I sometimes think of a backpacking trip with a now-deceased friend on the Appalachian Trail in western North Carolina’s Nantahala Range—early February, 75 miles, eight days. Rain the entire week and temperatures never rising above 40. We saw no other humans the whole distance. One night a skunk (which felt like a warm cat) curled up on the end of my sleeping bag in a trailside shelter and innocently waddled away when a flashlight revealed its stripe.  

On the seventh day the weather broke and the temperatures dropped even further. The moon came out and I dove into my last dry gear to start dinner, waiting for water to boil and pasta to cook. After several minutes of culinary distraction, I was startled to see my friend, Bill, standing on the shelter’s edge, bathed in moonlight, arms crossed, wearing nothing but his birthday suit. When questioned, he didn’t turn around, offering only two words: “I’m drying.” But for a moment I mistook the words for what turned out to be a foreshadowing of the not-too-distant future: “I’m dying.”  


In Luke’s version of the Transfiguration, it was “about eight days after these sayings” (9:28) predicting his crucifixion that Jesus and three disciples took a steep hike. 

Anything symbolic in the number eight? Some suppose one more than the Bible’s perfect number seven is perfection in spades. Early on, Easter was called “the eighth day of creation.” Many baptismal fonts have eight sides (count ’em), suggesting new life. 

While Jesus prays, the veil between past and present vanishes. Moses and Elijah appear for a chat, speaking of his upcoming “departure” (9:31, Greek exodus) in Jerusalem. Jesus chats about his death with these two heroes from previous centuries. His conversation with an old tradition provides strength to face the future.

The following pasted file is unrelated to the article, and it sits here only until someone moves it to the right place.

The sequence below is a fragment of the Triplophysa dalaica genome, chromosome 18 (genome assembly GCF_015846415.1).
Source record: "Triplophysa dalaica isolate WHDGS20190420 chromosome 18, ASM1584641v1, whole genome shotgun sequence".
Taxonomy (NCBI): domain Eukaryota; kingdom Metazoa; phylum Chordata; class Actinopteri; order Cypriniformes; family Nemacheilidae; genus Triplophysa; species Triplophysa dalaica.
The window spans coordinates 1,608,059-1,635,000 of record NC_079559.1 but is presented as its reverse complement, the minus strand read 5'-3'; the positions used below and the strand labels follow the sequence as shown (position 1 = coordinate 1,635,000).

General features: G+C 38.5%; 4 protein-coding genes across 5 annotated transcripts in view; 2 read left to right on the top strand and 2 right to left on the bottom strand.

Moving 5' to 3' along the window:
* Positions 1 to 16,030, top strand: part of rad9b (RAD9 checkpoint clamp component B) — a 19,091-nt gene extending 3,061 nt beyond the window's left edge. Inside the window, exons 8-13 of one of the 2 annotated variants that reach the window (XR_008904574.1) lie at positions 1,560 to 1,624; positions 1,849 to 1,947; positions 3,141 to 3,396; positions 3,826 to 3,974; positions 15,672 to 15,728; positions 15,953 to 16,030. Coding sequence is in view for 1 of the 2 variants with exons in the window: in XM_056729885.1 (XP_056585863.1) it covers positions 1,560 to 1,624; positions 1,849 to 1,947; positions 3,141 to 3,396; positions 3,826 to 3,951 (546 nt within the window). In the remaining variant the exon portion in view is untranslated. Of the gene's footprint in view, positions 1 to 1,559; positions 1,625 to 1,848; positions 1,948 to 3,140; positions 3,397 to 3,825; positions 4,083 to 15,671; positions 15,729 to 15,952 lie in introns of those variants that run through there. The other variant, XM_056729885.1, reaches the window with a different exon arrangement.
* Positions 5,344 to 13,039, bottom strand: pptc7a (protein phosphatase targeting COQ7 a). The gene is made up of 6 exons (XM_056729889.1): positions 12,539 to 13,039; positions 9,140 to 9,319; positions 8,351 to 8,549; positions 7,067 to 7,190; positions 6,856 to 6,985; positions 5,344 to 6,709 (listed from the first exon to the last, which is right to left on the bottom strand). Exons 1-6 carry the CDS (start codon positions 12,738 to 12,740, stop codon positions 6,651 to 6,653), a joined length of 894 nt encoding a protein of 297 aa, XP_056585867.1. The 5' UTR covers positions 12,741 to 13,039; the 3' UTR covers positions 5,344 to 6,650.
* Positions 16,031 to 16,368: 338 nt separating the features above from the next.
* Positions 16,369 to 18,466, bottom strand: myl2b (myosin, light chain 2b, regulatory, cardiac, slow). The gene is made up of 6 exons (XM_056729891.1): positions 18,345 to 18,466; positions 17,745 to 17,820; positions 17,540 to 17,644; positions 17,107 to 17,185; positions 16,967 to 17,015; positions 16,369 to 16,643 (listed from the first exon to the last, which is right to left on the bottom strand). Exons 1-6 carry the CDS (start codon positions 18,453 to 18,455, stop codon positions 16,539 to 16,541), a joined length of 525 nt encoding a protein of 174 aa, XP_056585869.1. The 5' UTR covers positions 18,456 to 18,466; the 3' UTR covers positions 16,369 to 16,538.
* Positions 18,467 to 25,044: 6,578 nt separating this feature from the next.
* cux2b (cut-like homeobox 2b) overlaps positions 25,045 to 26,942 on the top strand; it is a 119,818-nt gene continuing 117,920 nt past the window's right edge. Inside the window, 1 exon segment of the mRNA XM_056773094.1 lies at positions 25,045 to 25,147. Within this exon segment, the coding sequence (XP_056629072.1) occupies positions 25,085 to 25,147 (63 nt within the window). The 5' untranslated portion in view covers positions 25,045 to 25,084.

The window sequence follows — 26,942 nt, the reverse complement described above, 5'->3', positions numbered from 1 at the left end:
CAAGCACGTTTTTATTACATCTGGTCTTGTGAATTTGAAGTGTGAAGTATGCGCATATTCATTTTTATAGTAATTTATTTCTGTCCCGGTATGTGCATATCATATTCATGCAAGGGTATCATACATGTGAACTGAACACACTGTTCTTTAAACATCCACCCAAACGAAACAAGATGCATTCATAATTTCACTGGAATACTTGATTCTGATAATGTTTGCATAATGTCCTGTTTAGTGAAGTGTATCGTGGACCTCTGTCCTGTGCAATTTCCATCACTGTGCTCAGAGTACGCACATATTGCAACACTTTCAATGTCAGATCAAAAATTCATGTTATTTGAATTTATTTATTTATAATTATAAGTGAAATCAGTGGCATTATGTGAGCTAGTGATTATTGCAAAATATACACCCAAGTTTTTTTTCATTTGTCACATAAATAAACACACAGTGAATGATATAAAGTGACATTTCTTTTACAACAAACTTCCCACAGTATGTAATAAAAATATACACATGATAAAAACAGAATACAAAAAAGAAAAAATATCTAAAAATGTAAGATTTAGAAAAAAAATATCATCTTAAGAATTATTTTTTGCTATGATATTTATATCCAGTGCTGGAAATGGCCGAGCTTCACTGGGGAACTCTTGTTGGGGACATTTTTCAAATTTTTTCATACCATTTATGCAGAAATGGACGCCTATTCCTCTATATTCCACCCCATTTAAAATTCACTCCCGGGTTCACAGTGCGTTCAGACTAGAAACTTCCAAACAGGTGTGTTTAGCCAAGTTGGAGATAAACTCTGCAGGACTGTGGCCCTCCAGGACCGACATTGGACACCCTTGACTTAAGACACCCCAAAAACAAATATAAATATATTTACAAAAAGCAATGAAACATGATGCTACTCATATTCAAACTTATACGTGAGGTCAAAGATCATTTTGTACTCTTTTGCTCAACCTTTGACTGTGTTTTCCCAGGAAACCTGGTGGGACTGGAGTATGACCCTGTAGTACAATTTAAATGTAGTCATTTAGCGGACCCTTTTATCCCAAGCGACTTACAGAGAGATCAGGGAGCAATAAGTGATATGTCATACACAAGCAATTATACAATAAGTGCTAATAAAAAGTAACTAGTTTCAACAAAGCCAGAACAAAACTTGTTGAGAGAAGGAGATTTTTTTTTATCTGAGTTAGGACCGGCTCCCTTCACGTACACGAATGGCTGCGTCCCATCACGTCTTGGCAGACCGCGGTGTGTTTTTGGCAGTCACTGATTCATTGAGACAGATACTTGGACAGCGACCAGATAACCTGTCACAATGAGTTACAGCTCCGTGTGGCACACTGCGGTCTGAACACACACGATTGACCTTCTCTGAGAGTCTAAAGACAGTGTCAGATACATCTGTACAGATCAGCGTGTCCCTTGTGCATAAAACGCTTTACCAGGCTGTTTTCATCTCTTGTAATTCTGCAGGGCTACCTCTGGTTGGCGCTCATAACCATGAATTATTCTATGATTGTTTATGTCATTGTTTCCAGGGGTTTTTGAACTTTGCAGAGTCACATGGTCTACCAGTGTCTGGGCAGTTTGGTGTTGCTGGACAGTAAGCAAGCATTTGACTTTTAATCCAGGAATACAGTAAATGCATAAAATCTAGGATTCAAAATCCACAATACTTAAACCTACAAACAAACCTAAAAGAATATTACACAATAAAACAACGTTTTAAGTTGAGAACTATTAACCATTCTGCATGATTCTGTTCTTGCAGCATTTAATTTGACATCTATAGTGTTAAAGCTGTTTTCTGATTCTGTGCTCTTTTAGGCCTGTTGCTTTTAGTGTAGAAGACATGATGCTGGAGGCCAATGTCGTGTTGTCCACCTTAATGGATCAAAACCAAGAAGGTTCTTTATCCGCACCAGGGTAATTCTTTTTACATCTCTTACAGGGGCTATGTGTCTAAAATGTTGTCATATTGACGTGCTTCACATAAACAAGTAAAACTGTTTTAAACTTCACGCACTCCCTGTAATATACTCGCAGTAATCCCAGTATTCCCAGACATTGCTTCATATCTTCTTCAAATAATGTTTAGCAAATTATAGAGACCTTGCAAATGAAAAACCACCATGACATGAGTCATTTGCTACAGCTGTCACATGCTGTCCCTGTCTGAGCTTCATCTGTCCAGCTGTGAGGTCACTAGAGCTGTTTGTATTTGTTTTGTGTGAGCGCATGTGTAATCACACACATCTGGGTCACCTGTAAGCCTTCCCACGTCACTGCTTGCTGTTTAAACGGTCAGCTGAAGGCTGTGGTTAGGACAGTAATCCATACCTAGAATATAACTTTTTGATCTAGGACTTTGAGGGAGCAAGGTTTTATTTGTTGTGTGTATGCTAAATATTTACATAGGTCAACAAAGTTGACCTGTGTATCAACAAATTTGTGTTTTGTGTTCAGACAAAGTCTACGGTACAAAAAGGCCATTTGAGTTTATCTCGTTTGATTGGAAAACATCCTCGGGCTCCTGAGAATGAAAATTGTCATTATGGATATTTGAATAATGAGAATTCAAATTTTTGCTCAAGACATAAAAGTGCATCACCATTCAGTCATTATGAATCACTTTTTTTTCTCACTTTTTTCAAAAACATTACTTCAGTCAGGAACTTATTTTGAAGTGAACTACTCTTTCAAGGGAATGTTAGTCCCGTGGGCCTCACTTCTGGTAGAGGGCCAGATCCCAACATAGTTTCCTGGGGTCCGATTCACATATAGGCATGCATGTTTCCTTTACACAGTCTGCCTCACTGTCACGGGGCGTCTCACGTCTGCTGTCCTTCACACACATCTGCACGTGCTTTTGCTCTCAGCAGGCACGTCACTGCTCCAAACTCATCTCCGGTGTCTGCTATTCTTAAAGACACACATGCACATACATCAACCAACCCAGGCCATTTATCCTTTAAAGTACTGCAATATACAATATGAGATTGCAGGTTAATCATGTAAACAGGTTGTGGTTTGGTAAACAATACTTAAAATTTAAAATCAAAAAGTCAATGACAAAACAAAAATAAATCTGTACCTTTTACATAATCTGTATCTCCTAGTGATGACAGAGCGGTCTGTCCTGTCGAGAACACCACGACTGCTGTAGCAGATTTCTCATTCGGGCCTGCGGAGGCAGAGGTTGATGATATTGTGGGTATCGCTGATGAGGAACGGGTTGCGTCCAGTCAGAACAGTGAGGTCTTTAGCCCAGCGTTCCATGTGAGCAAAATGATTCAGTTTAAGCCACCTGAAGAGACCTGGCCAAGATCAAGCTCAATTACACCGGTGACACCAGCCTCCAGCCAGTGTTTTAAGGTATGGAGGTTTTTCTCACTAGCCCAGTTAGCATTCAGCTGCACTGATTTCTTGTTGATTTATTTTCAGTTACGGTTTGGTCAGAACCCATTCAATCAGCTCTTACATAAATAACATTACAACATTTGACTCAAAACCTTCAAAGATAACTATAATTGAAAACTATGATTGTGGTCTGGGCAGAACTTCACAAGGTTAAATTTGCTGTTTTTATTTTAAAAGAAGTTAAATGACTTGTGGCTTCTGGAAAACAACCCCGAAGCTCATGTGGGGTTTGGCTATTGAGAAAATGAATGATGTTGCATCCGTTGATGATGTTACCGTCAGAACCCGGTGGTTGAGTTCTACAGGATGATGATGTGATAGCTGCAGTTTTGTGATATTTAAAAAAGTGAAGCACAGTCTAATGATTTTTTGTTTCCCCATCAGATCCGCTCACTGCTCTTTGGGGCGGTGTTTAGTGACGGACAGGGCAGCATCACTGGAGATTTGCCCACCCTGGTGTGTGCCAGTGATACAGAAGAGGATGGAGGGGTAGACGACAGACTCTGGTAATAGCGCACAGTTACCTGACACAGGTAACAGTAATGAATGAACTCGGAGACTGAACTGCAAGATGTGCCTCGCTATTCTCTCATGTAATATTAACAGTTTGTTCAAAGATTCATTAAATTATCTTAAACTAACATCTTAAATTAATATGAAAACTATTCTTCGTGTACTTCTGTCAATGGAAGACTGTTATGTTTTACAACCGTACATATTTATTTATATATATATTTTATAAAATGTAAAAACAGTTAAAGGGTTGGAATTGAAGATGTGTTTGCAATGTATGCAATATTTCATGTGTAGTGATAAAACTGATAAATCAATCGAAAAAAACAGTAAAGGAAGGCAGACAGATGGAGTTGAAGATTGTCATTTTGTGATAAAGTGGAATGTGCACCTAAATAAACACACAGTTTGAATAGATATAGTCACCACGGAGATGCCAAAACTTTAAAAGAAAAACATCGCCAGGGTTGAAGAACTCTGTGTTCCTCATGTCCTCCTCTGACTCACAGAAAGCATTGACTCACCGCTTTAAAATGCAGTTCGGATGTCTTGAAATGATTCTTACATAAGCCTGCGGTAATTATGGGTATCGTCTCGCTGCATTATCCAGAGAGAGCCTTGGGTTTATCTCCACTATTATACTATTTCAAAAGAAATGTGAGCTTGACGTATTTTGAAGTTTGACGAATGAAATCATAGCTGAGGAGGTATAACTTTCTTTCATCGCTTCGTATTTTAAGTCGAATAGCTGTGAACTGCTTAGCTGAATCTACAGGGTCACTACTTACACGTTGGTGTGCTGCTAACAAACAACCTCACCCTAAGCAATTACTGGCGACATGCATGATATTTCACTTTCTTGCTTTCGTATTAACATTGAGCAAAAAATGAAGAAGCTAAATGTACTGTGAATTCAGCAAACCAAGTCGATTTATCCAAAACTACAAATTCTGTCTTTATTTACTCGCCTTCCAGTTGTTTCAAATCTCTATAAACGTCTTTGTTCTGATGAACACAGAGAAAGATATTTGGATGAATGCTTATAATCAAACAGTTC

Author and pastor Lillian Daniel describes a woman in her congregation who suffered a stroke: “She can speak to us in ways that indicate she knows exactly who we are, and has known us for years, but she can’t speak anybody’s name. Instead she pulls out the church photo directory. When one of us from the church walks in, she waves the sacred directory at us, as if to say that she doesn’t know our names, but she knows the way in which we are all related.” 

Jesus didn’t have a pictorial directory that assisted him with the upcoming crisis. But then again, yes, he did. 

At every baptism, parents and sponsors are asked to make promises on the child’s behalf. There’s much wisdom here. We are reborn into a body of people. One of the questions posed is: “Do you promise to place in their hands the holy scriptures?” We could also ask: Do you promise to place in their hands the church’s pictorial directory where Moses and Elijah and Sarah and Miriam and Dinah and Titus and Phoebe appear?  

Jesus was so familiar with the heroes of Israel’s past that a couple of them sprang out of the photo directory, onto the mountain and gave him courage to face what was coming. He was so conversant with the tradition that the past shaped his present and future. He faced what was coming not alone, but by figuratively shaking this ancient directory at death itself.

“Do you promise to place in their hands the church’s pictorial directory of all the saints in light?”


It was so cold on that mountain. “I’m drying,” my friend said, wet with rain, sans clothing, a chilly reminder of his baptismal dousing. I thought he’d said something else, and indeed he would be dead much sooner than anyone knew. 

Lent always seems to be beginning in our world—suffering awaiting us all in a variety of unpredictable venues. 

How do we find our way? By so immersing our lives in the pages of Scripture that the stories come alive, surrounding us with all these shining faces, a veritable directory of saints. Family members across time and space cheering us on, and further on.  

Frank G. Honeycutt
Frank Honeycutt is a writer and ELCA pastor living in Walhalla, S.C.

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